sympathy for the devil: we’ve been warned

The Word for today:
Numbers 30

They entice unsteady souls. They have hearts trained in greed. Forsaking the right way, they have gone astray. They have followed the way of Balaam, the son of Beor, who loved gain from wrongdoing, but was rebuked for his own transgression; a speechless donkey spoke with human voice and restrained the prophet’s madness. (from 2 Peter 2:14-16)

Woe to them! They have taken the way of Cain; they have rushed for profit into Balaam’s error; they have been destroyed in Korah’s rebellion. (Jude 1:11)

But I have a few things against you, because you have there those who hold the doctrine of Balaam, who taught Balak to put a stumbling block before the children of Israel, to eat things sacrificed to idols, and to commit sexual immorality. (Revelation 2:14)

We say goodbye to Balaam today. As we do, I must confess that I’m conflicted about him. I have a certain regard, even sympathy, for him.

But scripture isn’t fooled. It is neither conflicted nor sympathetic about Balaam, and makes of him an example of spiritual error.

He will pop up, here and there, throughout the rest of scripture. He will continue to garner a lot of ink. But his name will become a byword, and his life a parable of darkness.

We knew from the start that he was the charlatan, the swindler, the prophet for profit. But he’s such a spiritual scam artist that he will steal your soul and then ask you for change.

We need to be wary of Balaams, past and present. So let’s take a look at this personified parable to see what he represents…

First, we are warned about the way of Balaam.
The way of Balaam is covetousness. We’ve already gotten a glimpse (Numbers 22:7) of what motivates Balaam’s ministry. Our suspicions are confirmed in 2 Peter:
They entice unsteady souls. They have hearts trained in greed. Forsaking the right way, they have gone astray. They have followed the way of Balaam, the son of Beor, who loved gain from wrongdoing, but was rebuked for his own transgression; a speechless donkey spoke with human voice and restrained the prophet’s madness. (from 2 Peter 2:14-16)

Next, scripture reminds us to avoid the error of Balaam.
His error was that he was not aware that God could declare righteous these sinners who trust in Him. Balaam thought God must curse/punish Israel, as the natural man reckons. But there is a higher righteousness in Christ. God had dealt with sin in the camp with the brazen serpent, just as God now declares sinners righteous by faith in Christ. (See Jude 11, above.)

Finally, beware the doctrine of Balaam.
The doctrine of Balaam was to entice the Jews to commit idolatry, to corrupt the people whom he could not curse. (See Revelation 2:14, above.) The church is not hurt from the outside. Satan joins the church to hurt it from within. (If you can’t beat ‘em, join ‘em.) Jesus was betrayed from the inside, by a “friend,” one of “his people.”

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So whatever happened to Balaam? He kept working the angles until he died:
The children of Israel also killed with the sword Balaam the son of Beor, the soothsayer, among those who were killed by them. (Joshua 13:22)

Balaam—the false way, the error, the false doctrine—is the antithesis of Jesus—the Way, the Truth, the Life.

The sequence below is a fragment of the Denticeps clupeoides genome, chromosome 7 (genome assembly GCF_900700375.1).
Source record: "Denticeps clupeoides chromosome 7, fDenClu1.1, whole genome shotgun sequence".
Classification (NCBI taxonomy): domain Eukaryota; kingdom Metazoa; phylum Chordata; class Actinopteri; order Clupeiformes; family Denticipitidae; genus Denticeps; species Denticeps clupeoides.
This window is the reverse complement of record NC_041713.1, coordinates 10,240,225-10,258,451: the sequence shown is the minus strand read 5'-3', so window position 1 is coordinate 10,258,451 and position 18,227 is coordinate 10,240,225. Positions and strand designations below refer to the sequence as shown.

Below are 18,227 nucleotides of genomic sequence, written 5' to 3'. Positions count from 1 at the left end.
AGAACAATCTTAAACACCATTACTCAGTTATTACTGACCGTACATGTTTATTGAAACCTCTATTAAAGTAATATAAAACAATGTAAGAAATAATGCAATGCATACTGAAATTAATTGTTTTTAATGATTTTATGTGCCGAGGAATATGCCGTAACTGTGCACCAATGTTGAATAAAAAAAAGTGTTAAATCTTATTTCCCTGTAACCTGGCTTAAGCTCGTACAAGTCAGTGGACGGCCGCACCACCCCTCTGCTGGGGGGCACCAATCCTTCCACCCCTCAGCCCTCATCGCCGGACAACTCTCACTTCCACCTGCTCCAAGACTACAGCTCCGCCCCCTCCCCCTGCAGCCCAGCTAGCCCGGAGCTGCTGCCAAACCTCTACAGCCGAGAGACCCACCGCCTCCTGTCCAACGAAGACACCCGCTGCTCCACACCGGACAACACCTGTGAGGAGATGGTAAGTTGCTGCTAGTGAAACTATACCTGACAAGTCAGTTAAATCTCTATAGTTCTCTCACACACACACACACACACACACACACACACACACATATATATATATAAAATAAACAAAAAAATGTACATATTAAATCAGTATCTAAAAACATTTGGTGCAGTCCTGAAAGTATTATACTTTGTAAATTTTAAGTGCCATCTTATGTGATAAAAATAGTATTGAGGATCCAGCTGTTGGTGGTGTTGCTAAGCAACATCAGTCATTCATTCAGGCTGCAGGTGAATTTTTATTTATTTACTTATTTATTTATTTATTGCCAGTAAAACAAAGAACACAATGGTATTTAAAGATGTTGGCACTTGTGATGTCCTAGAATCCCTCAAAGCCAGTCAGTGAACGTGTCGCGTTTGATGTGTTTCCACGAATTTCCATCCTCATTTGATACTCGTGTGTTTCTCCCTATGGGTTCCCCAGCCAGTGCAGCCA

But I still like him, which shows us precisely how the world will be taken in by the ultimate antithesis, the Antichrist, who will be every bit as winsome and seductive (and spiritually confusing) as Balaam ever was:
For such men are false apostles, deceitful workmen, masquerading as apostles of Christ. And no wonder, for Satan himself masquerades as an angel of light. It is not surprising, then, if his servants masquerade as servants of righteousness. (from 2 Corinthians 11:13-15)

We’ve been warned.

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looking forward to “the second Christmas”

The Word for today:
Numbers 28, 29

I see him, but not now;
I behold him, but not near:
a star shall come out of Jacob,
and a scepter shall rise out of Israel. (Numbers 24:17)

“Where is He who has been born King of the Jews? For we have seen His star in the East and have come to worship Him.” (Matthew 2:2)

Let’s pause, right here, for some perspective.

For the last couple of days we talked about the Wise Men, who pondered the prophecies of Balaam and Daniel until they found the King in Bethlehem.

These Gentile astronomers and scholars from Persia, Parthia, and Babylon — places where Balaam was considered an outstanding prophet — kept their eyes on the skies and their noses in the scriptures, anticipating the first arrival of the great King.

But Israel was not looking for him, with the exception of a small minority, such as Anna and Simeon (see Luke 2).

***

It is not necessary to be Rapture-ready in order to participate.  You won’t be required to anticipate “the second Christmas” in order to participate in it, but why miss out on all the fun of looking forward to it?

One significant difference between Jesus’ first coming and the Rapture of the church is that the Wise Men, Simeon, and Anna were able to deduce the time of his arrival from careful scrutiny of the scriptures (especially the book of Daniel).

But there are no definite prophetic indications of when the Rapture will occur. (It is a biblical precept that time is often measured when Israel is front and center in scripture, while time is not measured when the church is in view.)

Therefore, when Rapture will occur is unknown, but that it will occur is certain. So don’t lose out on all the joys of anticipation as the time gets nearer. Any kid can tell you — it doesn’t take a wise man to know this — that there can be a whole glorious “month” of excitement and anticipation before the Day, itself, arrives!

We don’t have a clue (despite what the wackos will tell you) about the exact time of the Rapture of the church. But I can say with confidence that we’ve already passed “Thanksgiving.”

“Christmas, Part 2” is the next holiday on the bigger calendar.  So let’s get into it before we’re gone!

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when the starlight met its source

The Word for today:
Numbers 27, 36